I want to install a dual boot system on a single hdd with EFI support (or without). CentOS 7 as the primary operating system and Windows 10 as the second system mostly for gaming. What is the canonical algorithm or sequence of actions for this?

If I disable EFI support in the BIOS of my motherboard, then I can split HDD into four primary MBR partitions: swap, root, ntfs, home - is this correct?

If I enable EFI support, then I need a fifth EFI partition, but there may be only four of them. Should I use GPT or it is better to use a swap file instead of a separate partition?


1 Answer 1


I was going to put this in comments but I think there's a bit too much information for that.

The first part of your question, asking for steps to install a dual boot system can be answered very easily by doing a simple google search.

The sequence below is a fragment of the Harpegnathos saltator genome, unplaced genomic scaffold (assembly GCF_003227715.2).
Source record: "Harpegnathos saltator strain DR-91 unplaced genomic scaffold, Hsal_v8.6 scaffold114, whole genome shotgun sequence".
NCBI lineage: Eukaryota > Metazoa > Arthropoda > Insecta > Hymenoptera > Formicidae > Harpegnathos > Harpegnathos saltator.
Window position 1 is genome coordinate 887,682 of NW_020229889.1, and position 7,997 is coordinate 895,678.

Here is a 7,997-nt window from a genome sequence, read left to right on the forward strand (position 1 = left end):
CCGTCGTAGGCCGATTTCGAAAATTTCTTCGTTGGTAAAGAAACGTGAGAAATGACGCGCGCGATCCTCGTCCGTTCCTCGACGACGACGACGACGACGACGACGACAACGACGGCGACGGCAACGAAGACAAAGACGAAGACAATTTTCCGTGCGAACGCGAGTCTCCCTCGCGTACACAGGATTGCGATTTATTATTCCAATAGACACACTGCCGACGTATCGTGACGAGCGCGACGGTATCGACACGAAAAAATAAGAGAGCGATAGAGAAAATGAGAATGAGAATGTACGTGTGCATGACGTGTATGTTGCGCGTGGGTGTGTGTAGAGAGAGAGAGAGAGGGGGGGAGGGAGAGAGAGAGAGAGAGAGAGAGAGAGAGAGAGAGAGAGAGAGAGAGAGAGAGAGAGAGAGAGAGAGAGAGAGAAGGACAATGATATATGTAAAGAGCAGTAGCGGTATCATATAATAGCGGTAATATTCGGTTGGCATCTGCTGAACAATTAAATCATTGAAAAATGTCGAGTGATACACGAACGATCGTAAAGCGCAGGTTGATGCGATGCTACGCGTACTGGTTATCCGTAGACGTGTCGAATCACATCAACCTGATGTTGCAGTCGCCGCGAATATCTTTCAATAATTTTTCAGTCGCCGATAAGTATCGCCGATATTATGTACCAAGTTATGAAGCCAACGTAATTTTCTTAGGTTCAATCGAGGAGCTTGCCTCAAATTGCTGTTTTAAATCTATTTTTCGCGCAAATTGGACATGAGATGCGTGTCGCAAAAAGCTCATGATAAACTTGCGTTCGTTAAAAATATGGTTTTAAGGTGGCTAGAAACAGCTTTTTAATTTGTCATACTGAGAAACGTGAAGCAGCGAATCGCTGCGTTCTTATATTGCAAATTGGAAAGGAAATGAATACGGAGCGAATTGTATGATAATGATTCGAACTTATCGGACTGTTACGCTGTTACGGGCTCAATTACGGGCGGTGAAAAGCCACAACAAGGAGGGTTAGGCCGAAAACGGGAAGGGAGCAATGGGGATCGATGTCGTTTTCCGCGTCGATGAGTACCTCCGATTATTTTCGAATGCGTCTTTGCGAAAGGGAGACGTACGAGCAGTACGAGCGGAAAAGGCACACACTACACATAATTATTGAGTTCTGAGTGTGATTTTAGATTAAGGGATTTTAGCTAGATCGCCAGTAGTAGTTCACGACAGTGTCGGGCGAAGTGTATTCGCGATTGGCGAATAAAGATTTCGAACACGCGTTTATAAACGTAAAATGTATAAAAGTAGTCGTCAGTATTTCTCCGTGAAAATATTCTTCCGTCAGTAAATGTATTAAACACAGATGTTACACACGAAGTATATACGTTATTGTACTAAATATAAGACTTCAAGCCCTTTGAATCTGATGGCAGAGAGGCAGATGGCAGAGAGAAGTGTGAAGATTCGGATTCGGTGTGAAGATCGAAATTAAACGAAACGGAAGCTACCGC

With regard to partitioning. You don't need multiple partitions. These days it's quite justifiable to have only one for a desktop environment. Swap can be a swap file with no side effects. Root (/) and home (/home/) don't need to be separate. Different people have different reasons for their partitioning schemes so it's entirely your choice.

MBR is not limited to 4 partitions. But with "logical partitions" MBR will support more.

If you have the choice use GPT with EFI. Don't use "legacy boot" (disabling EFI) and MBR is generally considered legacy now. One of the best reasons to use EFI is that it allows boot loaders for your multiple operating systems can sit side by side.

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